Laotian Wedding Tradition

We love incorporating culture & heritage into wedding days! Check out the guidelines for a traditional Laotian ceremony, we were honored to be a part of this summer.           

In the Laotian culture, the wedding ceremonies usually take place at the bride’s household. The groom will parade around her house and announce to everyone along his path that there was a wedding and asking for their blessings. The groom is followed by his best man, family, relatives, and friends who join him in announcing this joyous day to the world.

            As the groom parades to the bride’s house, he is adorned with three essential items for a prosperous future together with his new bride. The first item is the sword, which symbolizes protection. As the head of the household, the husband leads the way and protects the family. The second item is the money bag, which symbolizes fortune. As the head of the household, the husband is the provider of the family. The third item is the lit candle, which symbolizes family spirit. As the head of the household, the husband carries his family spirit to light his future family spirit with his new bride. He must keep this candle lit until he reaches his bride. The white unity string is used to bind the two individual spirits as one. While this is happening, the best man shields the way for the groom standing beside him while holding an umbrella to protect him from the sun.

            As a sign of respect, before entering the bride’s house, the groom must have his feet washed to be cleansed. In order for the groom to get to his bride, he must first make an offer to pass through the Silver Chain Door. He must offer a gift to both guardians of the door as a symbol that he can overcome whatever obstacles that await them in the future. When approaching the Gold Chain Door, the groom must offer another gift as a symbol of perseverance over many obstacles that await them in the future. 

            When visiting someone’s house it is polite to offer the host a shot of alcohol as a sign of peace. It is also polite for the host to accept and offer in return the same amount of alcohol as another sign of peace. Therefore, in order to welcome the joining of the families, they must exchange a friendly toast with a shot of alcohol. Only on representative from each family is needed to participate.

            The Dagger symbolizes the changes and hardships the groom will endure for his bride. The groom is guided by the dagger and is led into the ceremony area to meet his bride. The candles represent the family spirit. The groom enters the ceremony area and greets his bride. Then both groom and bride light the two families’ spirits together. These two candles are unified by a white string which the groom and bride will hold during the ritual.

            As a sign of respect to any older siblings who have not yet wed, the younger sibling must offer a gift to request the permission to wed first. In return, the older siblings wish the couple good fortune and a happy life together. For encouragement, the couple wishes their older siblings to marry soon and be happy as well.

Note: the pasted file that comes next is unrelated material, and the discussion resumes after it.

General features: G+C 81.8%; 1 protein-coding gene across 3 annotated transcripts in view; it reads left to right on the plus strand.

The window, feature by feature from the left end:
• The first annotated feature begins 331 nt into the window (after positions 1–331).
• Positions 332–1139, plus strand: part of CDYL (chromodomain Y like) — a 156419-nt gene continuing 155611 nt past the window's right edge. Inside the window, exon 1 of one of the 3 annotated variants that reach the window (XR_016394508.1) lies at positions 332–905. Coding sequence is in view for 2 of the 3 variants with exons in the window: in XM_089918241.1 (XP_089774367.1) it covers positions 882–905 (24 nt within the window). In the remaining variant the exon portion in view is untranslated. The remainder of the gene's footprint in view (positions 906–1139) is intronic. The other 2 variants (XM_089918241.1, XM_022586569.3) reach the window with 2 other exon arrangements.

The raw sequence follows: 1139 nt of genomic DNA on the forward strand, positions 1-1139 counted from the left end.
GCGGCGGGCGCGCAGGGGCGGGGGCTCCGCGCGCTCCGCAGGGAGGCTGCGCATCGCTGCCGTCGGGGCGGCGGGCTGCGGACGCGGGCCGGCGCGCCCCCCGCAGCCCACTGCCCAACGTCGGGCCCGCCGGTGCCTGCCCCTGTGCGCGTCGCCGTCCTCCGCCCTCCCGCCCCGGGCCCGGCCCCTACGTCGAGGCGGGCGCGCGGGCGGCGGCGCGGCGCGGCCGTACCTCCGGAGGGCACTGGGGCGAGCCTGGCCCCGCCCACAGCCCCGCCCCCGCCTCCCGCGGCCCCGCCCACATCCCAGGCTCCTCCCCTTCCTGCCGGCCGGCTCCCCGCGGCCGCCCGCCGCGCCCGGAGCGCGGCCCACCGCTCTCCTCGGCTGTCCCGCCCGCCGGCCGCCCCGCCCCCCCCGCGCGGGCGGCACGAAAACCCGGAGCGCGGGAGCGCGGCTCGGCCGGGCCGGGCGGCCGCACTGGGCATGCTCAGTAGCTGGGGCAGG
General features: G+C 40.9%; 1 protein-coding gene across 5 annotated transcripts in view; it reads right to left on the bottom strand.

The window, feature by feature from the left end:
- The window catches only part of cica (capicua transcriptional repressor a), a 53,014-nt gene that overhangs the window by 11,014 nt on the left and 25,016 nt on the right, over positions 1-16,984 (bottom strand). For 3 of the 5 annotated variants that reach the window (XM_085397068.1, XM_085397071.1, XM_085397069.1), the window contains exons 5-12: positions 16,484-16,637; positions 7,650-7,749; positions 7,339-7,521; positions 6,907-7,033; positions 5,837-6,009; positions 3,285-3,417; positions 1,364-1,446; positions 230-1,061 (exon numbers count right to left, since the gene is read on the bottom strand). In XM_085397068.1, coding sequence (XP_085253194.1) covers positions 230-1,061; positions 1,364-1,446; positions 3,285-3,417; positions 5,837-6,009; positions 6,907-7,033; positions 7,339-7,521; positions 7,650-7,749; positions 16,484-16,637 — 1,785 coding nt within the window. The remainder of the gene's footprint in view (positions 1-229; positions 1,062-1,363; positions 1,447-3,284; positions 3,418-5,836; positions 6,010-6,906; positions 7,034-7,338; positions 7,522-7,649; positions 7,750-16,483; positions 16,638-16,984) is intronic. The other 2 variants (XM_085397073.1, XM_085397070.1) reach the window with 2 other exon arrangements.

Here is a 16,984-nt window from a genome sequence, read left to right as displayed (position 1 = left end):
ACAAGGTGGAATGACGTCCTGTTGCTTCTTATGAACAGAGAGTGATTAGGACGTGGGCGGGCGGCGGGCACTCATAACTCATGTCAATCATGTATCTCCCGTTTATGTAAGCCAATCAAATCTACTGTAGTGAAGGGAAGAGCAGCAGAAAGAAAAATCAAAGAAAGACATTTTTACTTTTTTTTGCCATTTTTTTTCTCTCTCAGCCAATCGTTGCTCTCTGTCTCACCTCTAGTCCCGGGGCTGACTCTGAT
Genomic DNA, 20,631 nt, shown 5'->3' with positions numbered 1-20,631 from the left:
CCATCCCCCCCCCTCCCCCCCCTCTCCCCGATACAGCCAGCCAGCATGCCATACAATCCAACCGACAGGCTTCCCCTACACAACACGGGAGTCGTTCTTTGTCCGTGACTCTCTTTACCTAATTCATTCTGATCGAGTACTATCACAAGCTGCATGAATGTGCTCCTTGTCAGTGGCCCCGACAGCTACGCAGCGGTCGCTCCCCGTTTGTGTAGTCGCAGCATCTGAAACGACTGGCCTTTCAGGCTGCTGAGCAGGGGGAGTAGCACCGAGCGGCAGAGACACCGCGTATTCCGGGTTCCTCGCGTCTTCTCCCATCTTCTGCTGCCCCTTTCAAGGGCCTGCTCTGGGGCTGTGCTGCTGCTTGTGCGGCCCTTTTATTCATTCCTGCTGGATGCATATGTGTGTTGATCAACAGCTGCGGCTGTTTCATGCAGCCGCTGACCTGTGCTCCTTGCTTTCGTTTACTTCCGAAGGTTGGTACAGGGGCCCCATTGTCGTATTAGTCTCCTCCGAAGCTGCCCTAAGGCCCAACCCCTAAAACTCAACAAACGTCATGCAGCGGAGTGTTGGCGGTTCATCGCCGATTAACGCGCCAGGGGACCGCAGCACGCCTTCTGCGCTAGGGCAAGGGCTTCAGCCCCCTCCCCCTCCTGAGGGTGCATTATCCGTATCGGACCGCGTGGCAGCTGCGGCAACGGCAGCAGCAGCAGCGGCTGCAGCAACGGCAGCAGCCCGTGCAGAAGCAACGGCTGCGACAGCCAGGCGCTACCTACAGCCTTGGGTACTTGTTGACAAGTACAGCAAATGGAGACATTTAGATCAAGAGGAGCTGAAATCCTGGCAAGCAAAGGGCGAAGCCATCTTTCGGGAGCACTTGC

The traditional Laotian wedding ceremony is derived from the Hindu teachings of Buddha. This ceremony reflects our traditions and methods of asking our Gods to bless the new couple, so that they may have a healthy , strong, happy, successful, and long future together. The speaker will recite the ceremony in the language of Buddha and guide us through the rituals. 

            The first ritual is sharing a single egg. The egg symbolizes purity and a new life. As man and woman become husband and wife, their bodies and souls are blessed and cleansed as they embark on their journey together. The single egg is split and shared to symbolize quality in the relationship. It is tradition for the wife to feed her husband first with her right hand, then the husband will feel his wife with his left hand.

            The second ritual is the toasting of alcohol. The shot of alcohol symbolizes acceptance. Both husband and wife receive a small portion of alcohol and drink it together as a sign of prosperity, happiness, and joy in their future together.

            The third ritual is the “Phou-Khain” which is the unity string. The parents of the groom present their gifts to both the groom and the bride, and the parents of the bride present their gifts to both the groom and the bride. The string symbolizes the bond shared by the bride and groom. The speaker will tie a white strong on the husband’s wrist and another string on the wife’s wrist as a blessing of unity so that they may love and cherish each other forever. Family, relatives, and friends who would like to wish and bless the newlyweds good luck are welcomed to tie a white string on their wrist.

            The fourth ritual is the “Suma” which is offering thanks. As a newly married couple, they must give thanks to all the people who guided them in their path. They  must apologize for all the wrong doings that they have done and ask for forgiveness for all of their sins. As a sign ro show their appreciation, both husband and wife offer a lucky gift to their families, relatives, and sponsors. The gift consists of 2 candles to light the path, 2 flowers to symbolize life, and 2 dollars to symbolize wealth.

            The ending ceremony consists of the speaker blessing the couple and concluding the ceremony.